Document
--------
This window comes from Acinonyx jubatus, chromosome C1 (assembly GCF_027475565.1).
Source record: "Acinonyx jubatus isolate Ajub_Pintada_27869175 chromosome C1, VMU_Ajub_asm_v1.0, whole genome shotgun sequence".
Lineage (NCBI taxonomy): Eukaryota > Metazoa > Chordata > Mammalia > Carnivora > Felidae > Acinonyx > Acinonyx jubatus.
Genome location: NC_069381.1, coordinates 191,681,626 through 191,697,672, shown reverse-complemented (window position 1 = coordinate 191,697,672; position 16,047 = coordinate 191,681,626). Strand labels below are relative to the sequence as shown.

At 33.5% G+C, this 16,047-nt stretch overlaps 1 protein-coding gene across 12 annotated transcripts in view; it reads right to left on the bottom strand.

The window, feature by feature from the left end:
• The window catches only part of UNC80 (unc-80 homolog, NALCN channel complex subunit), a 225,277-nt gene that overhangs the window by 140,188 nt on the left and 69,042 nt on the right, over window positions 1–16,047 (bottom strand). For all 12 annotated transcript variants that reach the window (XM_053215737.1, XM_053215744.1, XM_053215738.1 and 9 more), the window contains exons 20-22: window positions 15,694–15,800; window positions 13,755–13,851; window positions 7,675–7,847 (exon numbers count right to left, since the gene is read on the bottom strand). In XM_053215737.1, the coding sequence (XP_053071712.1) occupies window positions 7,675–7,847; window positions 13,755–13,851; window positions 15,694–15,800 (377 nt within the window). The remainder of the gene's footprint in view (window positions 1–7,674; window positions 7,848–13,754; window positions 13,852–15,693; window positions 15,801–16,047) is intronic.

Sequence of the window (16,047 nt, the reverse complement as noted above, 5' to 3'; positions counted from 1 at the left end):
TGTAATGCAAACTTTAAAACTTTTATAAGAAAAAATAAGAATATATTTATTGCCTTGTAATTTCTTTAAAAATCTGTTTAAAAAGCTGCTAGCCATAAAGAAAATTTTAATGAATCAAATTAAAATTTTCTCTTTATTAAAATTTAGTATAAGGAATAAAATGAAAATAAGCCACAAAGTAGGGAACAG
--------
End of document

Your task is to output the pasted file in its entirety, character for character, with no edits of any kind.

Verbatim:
This window comes from Acinonyx jubatus, chromosome C1 (assembly GCF_027475565.1).
Source record: "Acinonyx jubatus isolate Ajub_Pintada_27869175 chromosome C1, VMU_Ajub_asm_v1.0, whole genome shotgun sequence".
Lineage (NCBI taxonomy): Eukaryota > Metazoa > Chordata > Mammalia > Carnivora > Felidae > Acinonyx > Acinonyx jubatus.
Genome location: NC_069381.1, coordinates 191,681,626 through 191,697,672, shown reverse-complemented (window position 1 = coordinate 191,697,672; position 16,047 = coordinate 191,681,626). Strand labels below are relative to the sequence as shown.

At 33.5% G+C, this 16,047-nt stretch overlaps 1 protein-coding gene across 12 annotated transcripts in view; it reads right to left on the bottom strand.

The window, feature by feature from the left end:
• The window catches only part of UNC80 (unc-80 homolog, NALCN channel complex subunit), a 225,277-nt gene that overhangs the window by 140,188 nt on the left and 69,042 nt on the right, over window positions 1–16,047 (bottom strand). For all 12 annotated transcript variants that reach the window (XM_053215737.1, XM_053215744.1, XM_053215738.1 and 9 more), the window contains exons 20-22: window positions 15,694–15,800; window positions 13,755–13,851; window positions 7,675–7,847 (exon numbers count right to left, since the gene is read on the bottom strand). In XM_053215737.1, the coding sequence (XP_053071712.1) occupies window positions 7,675–7,847; window positions 13,755–13,851; window positions 15,694–15,800 (377 nt within the window). The remainder of the gene's footprint in view (window positions 1–7,674; window positions 7,848–13,754; window positions 13,852–15,693; window positions 15,801–16,047) is intronic.

Sequence of the window (16,047 nt, the reverse complement as noted above, 5' to 3'; positions counted from 1 at the left end):
TGTAATGCAAACTTTAAAACTTTTATAAGAAAAAATAAGAATATATTTATTGCCTTGTAATTTCTTTAAAAATCTGTTTAAAAAGCTGCTAGCCATAAAGAAAATTTTAATGAATCAAATTAAAATTTTCTCTTTATTAAAATTTAGTATAAGGAATAAAATGAAAATAAGCCACAAAGTAGGGAACAG